Friday, 20 June 2014

28 Months Later...

In November 2010 just after the Coalition's white paper was published for what would become the Welfare Reform Act, the DWP started identifying by category what groupings ESA claimants were in. The stand-out figure was for the Assessment Phase; those who had started their claim and were receiving ESA payments(at a rate in parity to Jobseekers Allowance) and were having to regularly provide the DWP with medical certificates(or 'sick notes') from their doctor. ESA was introduced for new claims in 2008, yet two years on the Assessment Phase made up the majority of claims. Something smelled and the issue was one of the first things I wrote about when I started this blog. 

As time went on the percentage of the share taken up by the Assessment Phase barely shrunk- it remained at more than half of the total claimant count for about three more years and it's still ridiculously high now. Other welfare warriors who were able to do what I could not and actually deal with people(whilst I was being bogged down with goose-chasing the BBC into accepting some responsibility over the content of that John Humphrys programme). Requests were made under the Freedom Of Information Act which revealed that the DWP has been inconsistently producing figures. The best I could do was read through the publicly available information the DWP publishes, looking for inconsistencies such as the Tabulation Tool data showing high Assessment Phase numbers yet an Ad Hoc Analysis report claiming much less people waiting months(and years) to be assessed. Nick over at MyLegalForum has highlighted FOI material revealing that far more people have been winning appeals than the government have acknowledged in what should be quality-certified national statistics. 

This fits into a suspicion Spartacus, Black Triangle and friends have discussed but failed to get journalists interested in: that the ESA system is and always has been on the verge of collapse, that changes to the system serve only to delay the inevitable and politicians have no idea what to do about it. For all the platitudes they've given us about listening and 'working in consultation' with disabled people and groups; politics trump Reason and Evidence. What Britain's 'invalidity pension' needs is something so much against the political grain built up by an active campaign against social security that has been waged for two decades now that politicians can't consider it because it would be egg on their faces. They want a bigger market for private income insurance for when people fall ill or have an accident, but disabled people don't fit into it so it's constantly referred to as 'the main sickness benefit' whilst DLA is 'the main disability benefit' and they all seem puzzled whenever it is mentioned to them or their useful idiots in journalism that people claim both; they are not for entirely separate groups of people. They want to bring the overall claimant count down, but they don't want to consider that they will need to replace it with something, that in fact the benefit is meeting a real need that won't disappear just because the support is cut back. So they buy in to evidence-free stories about it being used to hide unemployment or it rising over thirty years rather than actually rising in a few short years in the early 90s because then they'd have to explain why then and why the sudden stop and stability that followed for almost two decades(Incapacity Benefit was introduced in 1995 and there has been almost no net rise since). They do not want to entertain the idea that benefits have plugged gaps as local residential and social care for people below retirement age has been cut back to save money, because then that would mean benefits like IB, ESA and DLA are all net cost savings to the public purse and if benefit expenditure can produce net savings, what other benefits will then be considered for full cost:benefit? We'd have to look at what is saved by spending, not just the superficial upfront cost.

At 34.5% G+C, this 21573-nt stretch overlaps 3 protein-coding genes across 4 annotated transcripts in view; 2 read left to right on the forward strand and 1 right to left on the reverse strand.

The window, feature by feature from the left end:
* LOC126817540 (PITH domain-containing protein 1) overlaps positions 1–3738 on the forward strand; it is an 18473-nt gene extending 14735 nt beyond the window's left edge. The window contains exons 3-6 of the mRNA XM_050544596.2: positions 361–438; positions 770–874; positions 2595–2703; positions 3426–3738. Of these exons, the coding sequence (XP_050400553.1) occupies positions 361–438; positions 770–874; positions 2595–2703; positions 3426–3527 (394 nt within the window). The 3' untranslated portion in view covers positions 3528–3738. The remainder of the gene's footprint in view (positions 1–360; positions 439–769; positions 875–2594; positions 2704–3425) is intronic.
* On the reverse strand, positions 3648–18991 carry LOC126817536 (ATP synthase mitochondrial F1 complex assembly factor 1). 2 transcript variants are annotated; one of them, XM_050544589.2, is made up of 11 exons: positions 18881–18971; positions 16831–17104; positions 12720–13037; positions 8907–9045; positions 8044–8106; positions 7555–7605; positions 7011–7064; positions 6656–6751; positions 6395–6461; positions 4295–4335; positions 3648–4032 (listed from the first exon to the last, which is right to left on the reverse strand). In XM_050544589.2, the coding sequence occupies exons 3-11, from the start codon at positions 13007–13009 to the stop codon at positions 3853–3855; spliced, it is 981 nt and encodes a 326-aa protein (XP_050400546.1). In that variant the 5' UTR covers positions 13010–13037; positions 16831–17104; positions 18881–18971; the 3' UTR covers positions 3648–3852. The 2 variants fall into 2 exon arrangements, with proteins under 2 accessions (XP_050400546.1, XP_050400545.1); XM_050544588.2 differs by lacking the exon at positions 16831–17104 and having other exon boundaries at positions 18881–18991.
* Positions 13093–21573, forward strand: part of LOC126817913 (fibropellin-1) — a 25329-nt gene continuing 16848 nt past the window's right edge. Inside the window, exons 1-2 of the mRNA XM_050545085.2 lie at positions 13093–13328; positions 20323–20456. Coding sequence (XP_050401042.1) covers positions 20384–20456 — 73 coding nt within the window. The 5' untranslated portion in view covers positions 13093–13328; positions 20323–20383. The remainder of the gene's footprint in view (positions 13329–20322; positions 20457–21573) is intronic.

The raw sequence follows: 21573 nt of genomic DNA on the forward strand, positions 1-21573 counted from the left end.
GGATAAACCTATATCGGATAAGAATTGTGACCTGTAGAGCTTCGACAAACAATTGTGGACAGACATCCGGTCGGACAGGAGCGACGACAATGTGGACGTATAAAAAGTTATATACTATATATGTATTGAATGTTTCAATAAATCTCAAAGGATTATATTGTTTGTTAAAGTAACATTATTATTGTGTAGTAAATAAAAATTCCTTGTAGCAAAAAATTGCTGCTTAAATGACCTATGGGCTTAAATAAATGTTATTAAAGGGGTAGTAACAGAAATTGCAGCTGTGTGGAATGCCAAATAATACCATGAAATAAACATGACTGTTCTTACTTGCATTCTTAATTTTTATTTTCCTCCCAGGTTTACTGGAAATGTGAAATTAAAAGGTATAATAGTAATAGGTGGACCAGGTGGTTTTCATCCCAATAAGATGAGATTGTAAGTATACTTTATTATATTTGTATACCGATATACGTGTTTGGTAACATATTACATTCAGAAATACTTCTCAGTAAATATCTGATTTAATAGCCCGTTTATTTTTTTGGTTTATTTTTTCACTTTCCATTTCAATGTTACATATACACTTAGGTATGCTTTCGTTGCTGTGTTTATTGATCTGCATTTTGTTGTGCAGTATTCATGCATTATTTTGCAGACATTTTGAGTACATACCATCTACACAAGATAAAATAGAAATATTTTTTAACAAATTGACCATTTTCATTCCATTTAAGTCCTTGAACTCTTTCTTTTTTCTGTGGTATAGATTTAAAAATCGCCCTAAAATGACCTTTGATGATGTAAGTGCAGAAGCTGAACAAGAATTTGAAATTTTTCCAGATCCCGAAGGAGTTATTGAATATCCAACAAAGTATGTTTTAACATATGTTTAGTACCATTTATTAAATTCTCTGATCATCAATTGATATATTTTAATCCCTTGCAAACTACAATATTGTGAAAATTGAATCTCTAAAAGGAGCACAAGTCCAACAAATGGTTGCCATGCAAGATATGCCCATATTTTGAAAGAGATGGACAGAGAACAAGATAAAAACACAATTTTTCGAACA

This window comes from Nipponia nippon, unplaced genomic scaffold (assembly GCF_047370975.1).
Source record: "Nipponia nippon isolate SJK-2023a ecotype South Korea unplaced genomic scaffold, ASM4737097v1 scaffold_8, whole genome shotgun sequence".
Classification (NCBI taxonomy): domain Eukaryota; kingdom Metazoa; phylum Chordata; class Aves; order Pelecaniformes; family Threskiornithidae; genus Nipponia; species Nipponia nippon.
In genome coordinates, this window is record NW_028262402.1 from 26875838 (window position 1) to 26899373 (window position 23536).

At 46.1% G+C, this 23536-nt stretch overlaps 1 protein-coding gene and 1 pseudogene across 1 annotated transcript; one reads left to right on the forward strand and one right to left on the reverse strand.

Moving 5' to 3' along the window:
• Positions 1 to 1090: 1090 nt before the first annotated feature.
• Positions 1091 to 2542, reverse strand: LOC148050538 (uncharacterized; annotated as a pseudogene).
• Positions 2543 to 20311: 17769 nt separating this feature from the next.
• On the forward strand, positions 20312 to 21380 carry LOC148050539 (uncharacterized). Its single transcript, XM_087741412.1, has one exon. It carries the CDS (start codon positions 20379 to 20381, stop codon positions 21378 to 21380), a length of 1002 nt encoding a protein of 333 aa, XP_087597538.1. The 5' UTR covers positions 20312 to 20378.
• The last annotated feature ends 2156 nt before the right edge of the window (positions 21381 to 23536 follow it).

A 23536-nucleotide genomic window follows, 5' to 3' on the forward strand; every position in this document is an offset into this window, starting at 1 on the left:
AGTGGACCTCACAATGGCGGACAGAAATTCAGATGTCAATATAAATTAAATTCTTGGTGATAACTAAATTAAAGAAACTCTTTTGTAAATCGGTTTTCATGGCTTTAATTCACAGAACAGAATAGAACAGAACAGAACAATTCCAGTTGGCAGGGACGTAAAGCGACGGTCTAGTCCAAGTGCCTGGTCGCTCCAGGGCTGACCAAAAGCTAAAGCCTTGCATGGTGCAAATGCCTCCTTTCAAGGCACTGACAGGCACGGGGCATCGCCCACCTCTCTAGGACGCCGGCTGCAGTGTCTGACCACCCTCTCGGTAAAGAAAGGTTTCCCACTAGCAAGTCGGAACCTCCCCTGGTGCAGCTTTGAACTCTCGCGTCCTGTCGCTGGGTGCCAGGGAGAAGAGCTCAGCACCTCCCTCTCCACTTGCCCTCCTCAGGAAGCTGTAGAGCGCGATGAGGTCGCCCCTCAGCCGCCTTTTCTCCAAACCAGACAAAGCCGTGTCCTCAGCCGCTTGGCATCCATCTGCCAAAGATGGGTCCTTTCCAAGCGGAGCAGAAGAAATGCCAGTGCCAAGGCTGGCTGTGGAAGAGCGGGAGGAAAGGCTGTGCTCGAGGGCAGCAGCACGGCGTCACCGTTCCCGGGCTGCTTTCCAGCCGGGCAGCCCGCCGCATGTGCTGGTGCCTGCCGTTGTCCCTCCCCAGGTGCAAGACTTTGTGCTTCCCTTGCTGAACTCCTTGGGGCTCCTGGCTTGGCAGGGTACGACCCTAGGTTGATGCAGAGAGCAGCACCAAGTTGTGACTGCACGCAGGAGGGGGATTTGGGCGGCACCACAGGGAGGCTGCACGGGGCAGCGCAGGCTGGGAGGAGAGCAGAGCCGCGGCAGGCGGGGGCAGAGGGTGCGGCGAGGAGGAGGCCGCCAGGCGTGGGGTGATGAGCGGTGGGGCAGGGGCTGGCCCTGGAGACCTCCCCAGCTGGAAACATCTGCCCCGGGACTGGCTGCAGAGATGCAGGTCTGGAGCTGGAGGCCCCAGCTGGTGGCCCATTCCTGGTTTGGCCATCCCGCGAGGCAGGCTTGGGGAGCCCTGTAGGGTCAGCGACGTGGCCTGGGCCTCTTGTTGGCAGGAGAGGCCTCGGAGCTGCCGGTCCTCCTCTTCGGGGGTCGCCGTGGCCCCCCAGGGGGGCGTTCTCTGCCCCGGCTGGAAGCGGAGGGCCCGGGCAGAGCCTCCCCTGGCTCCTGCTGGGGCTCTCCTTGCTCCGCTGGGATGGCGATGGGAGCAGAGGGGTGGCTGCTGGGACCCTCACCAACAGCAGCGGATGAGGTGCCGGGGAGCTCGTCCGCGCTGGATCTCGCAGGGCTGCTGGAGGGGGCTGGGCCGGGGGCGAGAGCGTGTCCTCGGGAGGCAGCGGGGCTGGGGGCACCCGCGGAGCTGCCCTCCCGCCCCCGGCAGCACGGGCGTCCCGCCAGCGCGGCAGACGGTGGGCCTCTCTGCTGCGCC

Labour, Conservative, Green, Liberals, UKIP: if they even think these things, they don't much like them as policy considerations. There's nothing in it for them. They don't talk about it, journalists don't report it and then when everything goes wrong they can make up ridiculous stories to explain it after the fact and the Truth be damned. It happened with the 'sickness benefits used to hide unemployment' lie, the 'girls getting pregnant to claim benefits and avoid work' lie and many more. Call them what they are: lies. The fact that those spouting them happen to also believe them doesn't mean they are not liars; just that they started lying to themselves first. They don't like being told they are wrong, so don't expect the news outlets finally reporting the ESA catastrophe to suddenly start listening to us, especially not if we're pointing out that it was flagrantly obvious years ago that the system couldn't work, wasn't working and was imploding and ministers were just buying time.